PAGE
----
Now is a good time to start using network technology and digital lockers to better protect consumers’ privacy.

Topic: Policy


26 October 2017 Submitted by Michael Joyce (not verified)

Digital lockers sound like a great idea. The business model of credit reporting firms is about releasing information, the business mode of a locker is about protecting it. Given the customers of credit firms are banks, not consumers, it is no wonder they prioritise the ability to access and release information over its protection

26 December 2017 Submitted by David Medine (not verified)

Thanks Michael. In the United States, credit bureaus used to err on the side of including negative information in people’s files, even if they weren’t sure it was the right person’s information, because the bureaus thought their customers preferred to buy thicker files and avoid taking credit risks, even at the price of rejecting some creditworthy individuals. It took legislation to help tilt the balance back toward consumers by imposing greater liability on bureaus for accuracy shortcomings.

31 October 2017 Submitted by Sanjay Jain (not verified)

The key idea in the consent layer of the india stack (now referred to as the data empowerment and protection architecture) is that to empower people based on their data, you have to invert the ownership of the data - it belongs to the individual, and they must have control over it, even though it is in the custody of the service provider.

There are many other learnings from the equifax case: the use of an identifier without authentication is fraught with danger, you need controls inside your organization, thus limiting exposure, as well as effectively creating multiple layers of security (and not just a single outer layer).

26 December 2017 Submitted by David Medine (not verified)

Sanjay, I agree that one of the things that make the India stack significant, particularly, its digital locker, is the shifting of power to the individual by providing greater control over personal information. As you note, effective data security measures are important to protect against external threats while not losing sight of the fact that oftentimes the greatest security threats come from insiders.

01 November 2017 Submitted by Christelle Sche... (not verified)

Thanks for the article. Digital lockers seems to be a very efficient solution. But could you clarify at which step and frequency the client would have to decide on the type of granularity of locking and unlocking the information he could do and weather it would be easy for him to do it properly. Would client always have a good understanding of what information they should unlock and what they shouldn't and would some firms still not try to pressure clients to give some confidential information in order to access their services ? so that there are quite a number of questions regarding the education of client and their rights on data privacy that need to ne addressed.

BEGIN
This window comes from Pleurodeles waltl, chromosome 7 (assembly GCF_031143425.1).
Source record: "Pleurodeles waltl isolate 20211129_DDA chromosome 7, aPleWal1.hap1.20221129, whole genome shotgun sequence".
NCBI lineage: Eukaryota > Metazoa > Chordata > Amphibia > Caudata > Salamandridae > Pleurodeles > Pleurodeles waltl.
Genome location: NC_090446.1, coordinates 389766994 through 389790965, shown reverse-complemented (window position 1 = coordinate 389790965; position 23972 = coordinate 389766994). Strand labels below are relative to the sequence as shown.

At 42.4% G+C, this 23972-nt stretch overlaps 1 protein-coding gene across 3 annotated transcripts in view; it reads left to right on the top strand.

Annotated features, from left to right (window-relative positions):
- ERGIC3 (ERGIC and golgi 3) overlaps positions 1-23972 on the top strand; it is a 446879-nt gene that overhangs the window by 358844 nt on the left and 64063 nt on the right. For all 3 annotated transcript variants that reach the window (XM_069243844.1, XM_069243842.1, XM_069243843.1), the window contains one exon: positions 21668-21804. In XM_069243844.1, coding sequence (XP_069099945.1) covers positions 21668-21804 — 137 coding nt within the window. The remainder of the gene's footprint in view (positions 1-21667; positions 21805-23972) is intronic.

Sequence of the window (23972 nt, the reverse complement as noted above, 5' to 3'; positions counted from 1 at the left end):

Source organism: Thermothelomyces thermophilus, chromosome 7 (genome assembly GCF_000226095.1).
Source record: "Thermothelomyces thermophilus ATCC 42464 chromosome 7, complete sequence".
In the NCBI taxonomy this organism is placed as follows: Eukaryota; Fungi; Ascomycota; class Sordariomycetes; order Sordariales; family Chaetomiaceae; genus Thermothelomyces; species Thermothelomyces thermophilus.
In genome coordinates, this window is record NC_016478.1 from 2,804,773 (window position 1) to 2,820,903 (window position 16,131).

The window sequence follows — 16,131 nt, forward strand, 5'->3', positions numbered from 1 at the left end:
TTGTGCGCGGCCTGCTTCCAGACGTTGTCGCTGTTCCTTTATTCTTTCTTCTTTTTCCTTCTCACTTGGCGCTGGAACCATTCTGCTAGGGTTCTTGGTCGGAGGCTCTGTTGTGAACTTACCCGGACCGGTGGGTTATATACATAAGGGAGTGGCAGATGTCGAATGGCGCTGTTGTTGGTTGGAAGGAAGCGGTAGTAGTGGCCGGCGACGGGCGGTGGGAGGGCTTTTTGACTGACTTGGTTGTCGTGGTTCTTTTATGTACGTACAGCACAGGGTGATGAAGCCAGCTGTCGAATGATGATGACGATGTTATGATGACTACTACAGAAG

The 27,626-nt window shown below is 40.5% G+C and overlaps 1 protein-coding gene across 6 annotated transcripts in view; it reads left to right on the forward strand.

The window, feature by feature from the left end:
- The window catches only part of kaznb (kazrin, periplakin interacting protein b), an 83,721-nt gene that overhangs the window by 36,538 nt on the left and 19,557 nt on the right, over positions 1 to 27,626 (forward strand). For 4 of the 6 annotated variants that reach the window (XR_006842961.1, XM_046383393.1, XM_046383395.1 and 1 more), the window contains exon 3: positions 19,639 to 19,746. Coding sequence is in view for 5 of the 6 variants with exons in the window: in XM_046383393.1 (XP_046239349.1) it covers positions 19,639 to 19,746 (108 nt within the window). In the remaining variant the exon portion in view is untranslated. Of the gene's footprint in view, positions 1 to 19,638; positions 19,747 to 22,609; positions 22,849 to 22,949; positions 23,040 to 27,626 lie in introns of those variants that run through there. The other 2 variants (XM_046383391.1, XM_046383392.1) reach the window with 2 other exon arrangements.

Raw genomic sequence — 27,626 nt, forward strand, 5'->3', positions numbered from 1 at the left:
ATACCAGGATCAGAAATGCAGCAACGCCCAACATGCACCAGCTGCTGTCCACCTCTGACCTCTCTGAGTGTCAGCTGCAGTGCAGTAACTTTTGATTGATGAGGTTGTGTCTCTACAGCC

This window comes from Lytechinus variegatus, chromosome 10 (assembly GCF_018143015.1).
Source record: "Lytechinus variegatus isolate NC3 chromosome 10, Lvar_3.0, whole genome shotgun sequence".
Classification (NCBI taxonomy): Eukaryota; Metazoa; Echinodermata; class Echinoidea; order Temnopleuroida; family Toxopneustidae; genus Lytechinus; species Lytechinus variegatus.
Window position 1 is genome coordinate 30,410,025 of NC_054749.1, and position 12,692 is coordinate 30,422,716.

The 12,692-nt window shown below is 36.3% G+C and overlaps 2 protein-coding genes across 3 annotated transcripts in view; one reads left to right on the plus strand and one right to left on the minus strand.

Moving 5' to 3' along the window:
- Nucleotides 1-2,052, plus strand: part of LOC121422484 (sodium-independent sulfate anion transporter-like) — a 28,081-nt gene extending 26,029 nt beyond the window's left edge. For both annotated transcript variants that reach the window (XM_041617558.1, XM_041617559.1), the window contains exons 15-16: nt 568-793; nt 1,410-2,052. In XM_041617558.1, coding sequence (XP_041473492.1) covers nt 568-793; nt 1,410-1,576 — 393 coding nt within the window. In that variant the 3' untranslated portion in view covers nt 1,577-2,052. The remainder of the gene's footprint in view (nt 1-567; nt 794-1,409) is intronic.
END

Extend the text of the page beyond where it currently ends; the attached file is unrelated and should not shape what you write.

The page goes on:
26 December 2017 Submitted by David Medine (not verified)

Thanks for your questions Christelle. You ask how often and with what specificity individuals would exercise control over access to information in their digital lockers. You also raise the question of how well it would be understood what information should – or should not – be unlocked, and more broadly how well people would be educated about these decisions and what data privacy rights they would have. These are excellent considerations that should guide the design of digital lockers. Ideally, the lockers would be simple enough to use and instructions clear enough that people understand what information they are choosing to disclose. The system could be designed to require item-by-item disclosure approval or approval of categories of information, e.g., payment histories, so as to limit the time spent making disclosure decisions. In addition, there could be blanket approvals for certain types of access requests, such as monthly credit reviews on outstanding loans, whereas other requests, such as to consider an application for a new account, could require approval on a case-by-case basis. Data privacy rules could be put in place to protect individuals, particularly from coercive efforts to gain access to personal information that is not required to provide the requested products or services. If well designed and implemented, digital lockers can significantly advance privacy by giving people more control over their personal information.